Because the honors are many, you must view them all after the jump!
Continue Reading » More Gators honored on SI All-Decade lists

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Gators football honored on SI All-Decade lists

Sports Illustrated followed up its college basketball All-Decade lists published on Wednesday with a number of college football All-Decade lists Thursday, and the Florida Gators earned their way toward a few notable distinctions. In the main article, where SI went over the highlights and lowlights of the decade, the Gators took home three of the top honors: Player of the Decade, Best Coach and Signature Play.

PLAYER OF THE DECADE: Tim Tebow, Florida
A star from the day he set foot on campus, Tebow will graduate with two SEC championships, two BCS titles and a Heisman Trophy. He is 34-6 as a starter and set SEC career records for total yards (11,699), rushing touchdowns (56), total touchdowns (141) and rushing yards by a quarterback (2,899). His impact, though, extended beyond the box score. “I don’t think I have ever seen a better leader,” said Florida State coach Bobby Bowden.

BEST COACH: Urban Meyer, Bowling Green/Utah/Florida
Meyer, who became a head coach in 2001, turned around three programs this decade thanks to a hypercompetitive personality and relentless zeal for recruiting. He leads all active coaches with an .841 winning percentage (minimum five years) and is the only coach to win two BCS championships. Bowling Green, 2-9 the year before his arrival, went 17-6 in Meyer’s two seasons. Utah went 22-2 under his watch. Florida has gone 56-10 in his five seasons.

SIGNATURE PLAY: The Tim Tebow “jump pass”
Florida coaches Urban Meyer and Dan Mullen first broke out their throwback play in a 2006 game against LSU. Facing second-and-goal at the one, Tebow faked like he was running for the end zone, stopped, jumped into the air, double-clutched like a basketball player, then lobbed a touchdown pass to Tate Casey. Most memorably, Tebow used the play to throw a game-sealing TD to David Nelson in the 2008 BCS Championship Game against Oklahoma — this time on a perfect spiral with no hesitation.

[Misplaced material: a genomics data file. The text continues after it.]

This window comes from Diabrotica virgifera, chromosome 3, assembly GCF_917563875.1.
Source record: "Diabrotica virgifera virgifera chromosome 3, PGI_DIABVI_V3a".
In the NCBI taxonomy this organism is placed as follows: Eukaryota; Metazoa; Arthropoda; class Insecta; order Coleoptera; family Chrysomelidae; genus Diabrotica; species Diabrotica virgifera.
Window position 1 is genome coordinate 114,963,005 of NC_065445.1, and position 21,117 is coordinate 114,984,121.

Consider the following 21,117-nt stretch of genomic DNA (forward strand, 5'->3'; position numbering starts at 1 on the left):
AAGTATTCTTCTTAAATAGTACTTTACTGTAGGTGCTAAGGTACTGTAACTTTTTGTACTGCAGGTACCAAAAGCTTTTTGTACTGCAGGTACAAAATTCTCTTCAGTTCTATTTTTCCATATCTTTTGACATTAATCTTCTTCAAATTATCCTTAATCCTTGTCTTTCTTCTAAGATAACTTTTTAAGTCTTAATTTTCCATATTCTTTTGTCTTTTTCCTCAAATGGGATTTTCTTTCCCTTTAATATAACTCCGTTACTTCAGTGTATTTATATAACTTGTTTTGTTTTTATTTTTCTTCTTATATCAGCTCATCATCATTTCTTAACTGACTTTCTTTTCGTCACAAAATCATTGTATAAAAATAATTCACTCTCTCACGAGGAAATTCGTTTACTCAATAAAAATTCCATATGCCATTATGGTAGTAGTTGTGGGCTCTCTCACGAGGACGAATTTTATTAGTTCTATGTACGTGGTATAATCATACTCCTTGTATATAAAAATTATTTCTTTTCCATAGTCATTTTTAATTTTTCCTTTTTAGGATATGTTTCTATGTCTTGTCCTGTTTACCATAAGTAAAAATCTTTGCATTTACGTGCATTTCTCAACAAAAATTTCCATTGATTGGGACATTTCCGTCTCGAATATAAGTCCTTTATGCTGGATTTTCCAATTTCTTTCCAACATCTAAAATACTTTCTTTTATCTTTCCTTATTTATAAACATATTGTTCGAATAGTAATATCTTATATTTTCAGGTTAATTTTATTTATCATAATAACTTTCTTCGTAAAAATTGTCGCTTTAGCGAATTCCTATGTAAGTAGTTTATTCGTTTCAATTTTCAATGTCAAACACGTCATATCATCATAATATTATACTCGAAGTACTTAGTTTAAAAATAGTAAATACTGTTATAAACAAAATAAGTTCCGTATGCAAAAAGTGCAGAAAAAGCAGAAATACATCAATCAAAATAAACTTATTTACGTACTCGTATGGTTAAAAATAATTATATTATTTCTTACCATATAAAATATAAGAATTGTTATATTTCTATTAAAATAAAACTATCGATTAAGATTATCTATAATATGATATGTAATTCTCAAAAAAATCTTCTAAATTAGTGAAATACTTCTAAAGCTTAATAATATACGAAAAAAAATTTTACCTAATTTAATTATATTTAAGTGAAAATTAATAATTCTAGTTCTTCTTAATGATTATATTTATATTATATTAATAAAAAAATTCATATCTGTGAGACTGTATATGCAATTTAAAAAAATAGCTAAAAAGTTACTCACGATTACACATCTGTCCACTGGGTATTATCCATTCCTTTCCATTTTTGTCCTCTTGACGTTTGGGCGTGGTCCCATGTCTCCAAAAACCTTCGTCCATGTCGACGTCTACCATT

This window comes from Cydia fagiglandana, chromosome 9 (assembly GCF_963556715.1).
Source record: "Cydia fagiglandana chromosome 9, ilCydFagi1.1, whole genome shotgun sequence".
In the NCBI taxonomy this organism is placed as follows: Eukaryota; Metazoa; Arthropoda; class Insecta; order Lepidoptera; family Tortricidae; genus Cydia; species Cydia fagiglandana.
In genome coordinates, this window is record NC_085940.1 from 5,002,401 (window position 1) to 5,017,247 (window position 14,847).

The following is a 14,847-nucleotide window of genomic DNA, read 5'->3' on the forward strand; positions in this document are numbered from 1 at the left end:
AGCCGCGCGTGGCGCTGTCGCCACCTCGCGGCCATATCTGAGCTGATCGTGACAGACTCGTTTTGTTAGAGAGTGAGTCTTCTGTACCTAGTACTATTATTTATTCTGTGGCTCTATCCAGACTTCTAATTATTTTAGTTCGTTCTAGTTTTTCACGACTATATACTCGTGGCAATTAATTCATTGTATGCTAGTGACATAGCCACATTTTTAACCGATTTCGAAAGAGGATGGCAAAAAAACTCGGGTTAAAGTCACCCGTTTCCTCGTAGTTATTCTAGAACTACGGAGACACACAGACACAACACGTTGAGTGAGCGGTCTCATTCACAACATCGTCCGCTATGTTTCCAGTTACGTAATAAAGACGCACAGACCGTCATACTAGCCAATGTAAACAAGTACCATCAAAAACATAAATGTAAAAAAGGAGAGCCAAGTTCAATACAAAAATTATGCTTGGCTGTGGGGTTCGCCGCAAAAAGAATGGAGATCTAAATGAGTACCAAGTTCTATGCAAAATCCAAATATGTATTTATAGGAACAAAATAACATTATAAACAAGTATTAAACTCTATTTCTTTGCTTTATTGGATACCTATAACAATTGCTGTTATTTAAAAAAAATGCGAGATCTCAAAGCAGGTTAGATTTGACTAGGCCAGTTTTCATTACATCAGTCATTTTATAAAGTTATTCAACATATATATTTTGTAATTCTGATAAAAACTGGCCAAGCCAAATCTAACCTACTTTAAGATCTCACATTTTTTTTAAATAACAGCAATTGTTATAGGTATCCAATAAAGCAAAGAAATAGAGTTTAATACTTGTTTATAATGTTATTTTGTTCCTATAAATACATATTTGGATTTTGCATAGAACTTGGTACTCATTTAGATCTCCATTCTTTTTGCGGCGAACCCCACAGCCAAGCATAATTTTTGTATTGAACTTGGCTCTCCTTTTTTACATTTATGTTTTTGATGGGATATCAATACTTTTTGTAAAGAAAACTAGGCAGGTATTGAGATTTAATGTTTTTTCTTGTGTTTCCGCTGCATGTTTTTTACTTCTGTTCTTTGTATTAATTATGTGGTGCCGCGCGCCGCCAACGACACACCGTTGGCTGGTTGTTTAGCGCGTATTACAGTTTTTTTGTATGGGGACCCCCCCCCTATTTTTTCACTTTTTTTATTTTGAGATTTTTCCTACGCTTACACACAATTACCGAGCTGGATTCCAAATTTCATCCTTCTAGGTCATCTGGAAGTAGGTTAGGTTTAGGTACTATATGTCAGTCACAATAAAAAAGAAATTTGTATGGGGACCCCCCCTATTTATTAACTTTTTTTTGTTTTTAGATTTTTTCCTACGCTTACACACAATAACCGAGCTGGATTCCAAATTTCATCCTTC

Though Florida is well-represented on that list, the recognition did not stop. Tebow’s speech following the Gators’ loss to the Ole Miss Rebels on Sept. 27, 2008, named “The Promise,” was No. 5 on SI’s 10 signature moments of the decade. “Following an inexplicable 31-30 home loss to Ole Miss, Tebow finished his usual question-and-answer session, but the 2007 Heisman Trophy winner wasn’t done talking,” Andy Staples writes. “Tebow honored his pledge. The Gators won their next 10 games, outscoring opponents 469-131. Florida rolled to the BCS title, and after the season, the school memorialized Tebow’s promise by inscribing it on a plaque that stands outside Florida Field.”

Tebow was also named as the starting quarterback for SI’s All-Decade Team. “A star from the day he set foot on campus, Tebow will graduate with two SEC championships, two BCS titles and a Heisman Trophy,” writes Stewart Mandel. “He is 34-6 as a starter and set SEC career records for total yards (11,699), rushing touchdowns (56), total touchdowns (141) and rushing yards by a quarterback (2,899). His impact, though, extended beyond the box score. ‘I don’t think I have ever seen a better leader,’ said Florida State coach Bobby Bowden.”

Mandel followed that up by naming Meyer as the All-Decade Team’s head coach. “Meyer, who became a head coach in 2001, turned around three programs this decade thanks to a hypercompetitive personality and relentless zeal for recruiting. He leads all active coaches with an .841 winning percentage (minimum five years) and is the only coach to win two BCS championships. Bowling Green, 2-9 the year before his arrival, went 17-6 in Meyer’s two seasons. Utah went 22-2 under his watch. Florida has gone 56-10 in his five seasons.”